Our primary research interests focus on the interface between human and machine to create new devices, robotics, and systems for wide range of healthcare and biomedical applications. We carry out the interdisplinary research mainly experimentally through the combined efforts in materials engineering, biofabrication techniques, electronics and sensors development, and computational modeling. Specifically, the current research topics include

  • Biohybrid Living Robotics (‘Bio-bots’)
  • 3D Curvy Wearable Electronics
  • Biomedical Devices and Instrumentation
  • Biomaterials and Tissue Engineering
  • Flexible Bioelectronic Neural Interfaces


Biohybrid Living Robotics (‘Bio-bots’)

Engineered living systems is a rapidly emerging field where functional biohybrid robotics are built by the integration of living cells or tissues with engineered scaffolds for countless technological applications. Inspired by the early embryonic heart, we have developed the first example of biohybrid valveless pump-bot, capable of pumping fluid powered by engineered living muscle tissue. To mimic the complex feedback circulatory system, we further developed an adaptive, autonomous pump-bot with flow loop feedback, which could not only dynamically response to the environmental signals, but also adaptively manage its pumping performance based on the feedback. However, almost all the currently developed biobots do not have the real control system. We further developed the first hybrid bioelectronic robots (eBiobot) equipped with battery-free and µ-ILEDs for wireless control and real-time communication. The resulted bio-bots may have broad utility and impact in biomedical applications, such as drug delivery, biomedical devices, biomedical implants, and more.


Bioinspired 3D Curvy Electronics

Electronic devices are typically manufactured in planar layouts, but many emerging applications, from optoelectronics to wearables, require 3D curvy structures. One example is the artificial compound eye camera, which offers nearly infinite depth of field and a full 180-degree field of view, by mimicking the structure and functions of apposition compound eyes in nature. Designing an elastomeric microlens array that can be mechanically deformed into a spherical shape without deteriorating the optical performance is critical to this development. We have extensively studied the coupled mechanics and optics and found out an optimal design to meet both mechanical and optical requirements simultaneously. Although promising, there are still very limited success to fabricate the high quality 3D curvy electronics due to the lack of effective manufacturing technology. We further proposed a conformal additive stamp (CAS) printing method by utilizing an inflated balloon as a conformal stamping medium to reliably fabricate 3D curvy electronics. Using this new method, we then successfully fabricated hemispherical solar cells, multifunctional smart contact lenses, and curvy kirigami imager with high pixel fill factor.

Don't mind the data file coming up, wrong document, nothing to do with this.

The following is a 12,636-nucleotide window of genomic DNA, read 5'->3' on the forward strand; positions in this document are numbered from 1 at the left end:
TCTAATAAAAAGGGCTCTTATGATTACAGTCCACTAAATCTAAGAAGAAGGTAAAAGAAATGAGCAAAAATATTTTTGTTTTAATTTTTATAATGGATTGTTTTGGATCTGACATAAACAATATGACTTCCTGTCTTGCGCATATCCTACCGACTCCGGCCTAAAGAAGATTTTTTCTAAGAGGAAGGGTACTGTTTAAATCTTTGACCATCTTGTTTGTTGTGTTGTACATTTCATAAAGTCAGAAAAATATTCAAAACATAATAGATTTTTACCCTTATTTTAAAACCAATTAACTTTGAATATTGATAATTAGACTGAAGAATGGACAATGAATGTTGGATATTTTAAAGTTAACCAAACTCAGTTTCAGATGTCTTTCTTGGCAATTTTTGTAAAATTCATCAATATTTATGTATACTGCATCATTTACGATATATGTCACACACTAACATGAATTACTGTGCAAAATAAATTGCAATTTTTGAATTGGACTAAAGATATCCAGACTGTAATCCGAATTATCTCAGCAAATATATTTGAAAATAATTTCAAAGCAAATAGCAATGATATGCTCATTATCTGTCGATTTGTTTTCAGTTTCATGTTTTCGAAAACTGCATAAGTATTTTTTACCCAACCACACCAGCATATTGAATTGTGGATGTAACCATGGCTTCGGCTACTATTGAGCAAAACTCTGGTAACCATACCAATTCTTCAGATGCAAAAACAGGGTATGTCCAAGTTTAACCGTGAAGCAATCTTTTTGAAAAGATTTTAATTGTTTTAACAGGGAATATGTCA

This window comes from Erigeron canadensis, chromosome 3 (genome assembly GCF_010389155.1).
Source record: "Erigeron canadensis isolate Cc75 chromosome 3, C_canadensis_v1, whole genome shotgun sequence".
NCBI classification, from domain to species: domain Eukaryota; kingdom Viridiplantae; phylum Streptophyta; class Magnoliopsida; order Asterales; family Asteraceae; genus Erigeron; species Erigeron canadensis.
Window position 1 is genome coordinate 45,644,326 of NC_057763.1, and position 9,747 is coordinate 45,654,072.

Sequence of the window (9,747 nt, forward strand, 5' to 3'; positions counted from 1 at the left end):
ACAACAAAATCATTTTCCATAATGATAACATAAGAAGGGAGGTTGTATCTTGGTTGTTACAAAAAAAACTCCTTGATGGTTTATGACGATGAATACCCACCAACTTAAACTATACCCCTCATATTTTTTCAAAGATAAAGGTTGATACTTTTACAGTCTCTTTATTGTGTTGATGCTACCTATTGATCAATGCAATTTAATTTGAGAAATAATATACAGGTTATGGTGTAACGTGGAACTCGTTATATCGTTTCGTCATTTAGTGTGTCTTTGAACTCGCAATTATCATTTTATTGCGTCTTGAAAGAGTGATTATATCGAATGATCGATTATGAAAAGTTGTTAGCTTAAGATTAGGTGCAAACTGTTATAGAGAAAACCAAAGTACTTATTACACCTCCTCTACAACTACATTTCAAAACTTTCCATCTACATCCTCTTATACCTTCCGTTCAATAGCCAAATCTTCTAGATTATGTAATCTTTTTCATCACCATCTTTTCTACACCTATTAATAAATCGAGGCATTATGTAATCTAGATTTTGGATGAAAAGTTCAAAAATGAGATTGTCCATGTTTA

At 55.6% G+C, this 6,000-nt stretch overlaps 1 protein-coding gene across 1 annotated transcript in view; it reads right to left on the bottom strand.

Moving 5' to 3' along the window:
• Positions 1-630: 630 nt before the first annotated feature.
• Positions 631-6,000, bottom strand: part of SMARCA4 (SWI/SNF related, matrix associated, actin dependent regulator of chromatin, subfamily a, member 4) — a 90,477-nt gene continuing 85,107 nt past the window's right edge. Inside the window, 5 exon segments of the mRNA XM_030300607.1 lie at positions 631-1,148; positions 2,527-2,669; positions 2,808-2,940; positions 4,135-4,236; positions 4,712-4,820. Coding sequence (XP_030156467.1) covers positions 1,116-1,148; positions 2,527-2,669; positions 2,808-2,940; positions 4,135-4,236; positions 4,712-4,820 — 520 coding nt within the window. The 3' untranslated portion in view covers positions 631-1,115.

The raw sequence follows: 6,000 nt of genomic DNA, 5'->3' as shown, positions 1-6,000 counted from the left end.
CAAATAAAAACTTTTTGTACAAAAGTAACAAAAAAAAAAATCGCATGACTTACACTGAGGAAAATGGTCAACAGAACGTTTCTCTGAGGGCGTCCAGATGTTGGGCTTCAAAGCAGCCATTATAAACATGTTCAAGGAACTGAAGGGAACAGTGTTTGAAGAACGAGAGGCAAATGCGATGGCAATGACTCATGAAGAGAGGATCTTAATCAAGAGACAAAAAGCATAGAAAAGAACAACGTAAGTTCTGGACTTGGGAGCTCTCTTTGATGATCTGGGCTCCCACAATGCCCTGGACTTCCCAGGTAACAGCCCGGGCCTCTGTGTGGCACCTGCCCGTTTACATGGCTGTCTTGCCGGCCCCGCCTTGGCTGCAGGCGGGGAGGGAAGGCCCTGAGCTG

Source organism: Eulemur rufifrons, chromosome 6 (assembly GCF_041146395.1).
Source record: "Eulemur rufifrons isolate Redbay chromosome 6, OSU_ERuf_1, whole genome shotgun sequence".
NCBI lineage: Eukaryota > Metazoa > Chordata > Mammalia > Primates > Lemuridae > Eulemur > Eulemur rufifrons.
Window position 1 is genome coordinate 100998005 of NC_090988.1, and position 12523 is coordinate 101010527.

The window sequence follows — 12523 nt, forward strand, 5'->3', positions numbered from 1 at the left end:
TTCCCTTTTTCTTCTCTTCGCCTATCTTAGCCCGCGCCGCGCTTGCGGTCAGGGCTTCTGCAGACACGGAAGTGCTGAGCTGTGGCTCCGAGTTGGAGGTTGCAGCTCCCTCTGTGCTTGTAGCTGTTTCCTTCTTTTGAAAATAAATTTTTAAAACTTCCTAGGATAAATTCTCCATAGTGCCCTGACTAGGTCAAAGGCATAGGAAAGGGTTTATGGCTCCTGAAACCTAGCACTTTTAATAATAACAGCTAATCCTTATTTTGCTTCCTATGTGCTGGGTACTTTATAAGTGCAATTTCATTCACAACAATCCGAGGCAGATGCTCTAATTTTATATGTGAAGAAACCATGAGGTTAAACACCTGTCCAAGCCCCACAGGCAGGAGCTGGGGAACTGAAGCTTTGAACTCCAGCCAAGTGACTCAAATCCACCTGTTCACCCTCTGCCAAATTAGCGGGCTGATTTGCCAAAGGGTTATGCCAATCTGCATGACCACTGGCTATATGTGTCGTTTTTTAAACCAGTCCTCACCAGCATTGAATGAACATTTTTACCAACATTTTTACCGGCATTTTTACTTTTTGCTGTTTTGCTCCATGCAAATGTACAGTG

Biomedical Devices and Instrumentation

Quantitative measurements of biophysical values are crucial to a broad range of applications, such as biomechanical modeling, physiological monitoring, diseases progression and diagnosing. We developed a series of novel  biosensors and medical devices for cellular, tissue and human body levels of applications. We developed an elastomeric ultra-sensitive sensor with a resolution of 1nN to directly quantify single cell traction and matrix remodeling in 3D. We developed a portable pen-sized instrument, named EPen: Elastic modulus pen, to quantitatively measure the elastic modulus of soft tissues, particularly the diseased tissues such as tumors for prognosis. Furthermore, we also worked on the engineering design and optimization of a miniaturized, automated system-soft skin hydration sensor for rapid and wireless measurements of hydration levels in healthy and diseased skin, which can yield important insights into dermatological health and skin structure and function.



Bioelectronic Neural Interfaces

We are also interested in the fabrication and applications of flexible bioelectronics which can serve as high-performance electronic recording and stimulation interfaces to the brain and other parts of the nervous system. We are currently fabricating the ultrathin penetrating neural probes that can be embedded inside a real octopus to record neural activity, which is looking to advance the frontiers of AI, control, and robotics, by learning from the brain of octopuses.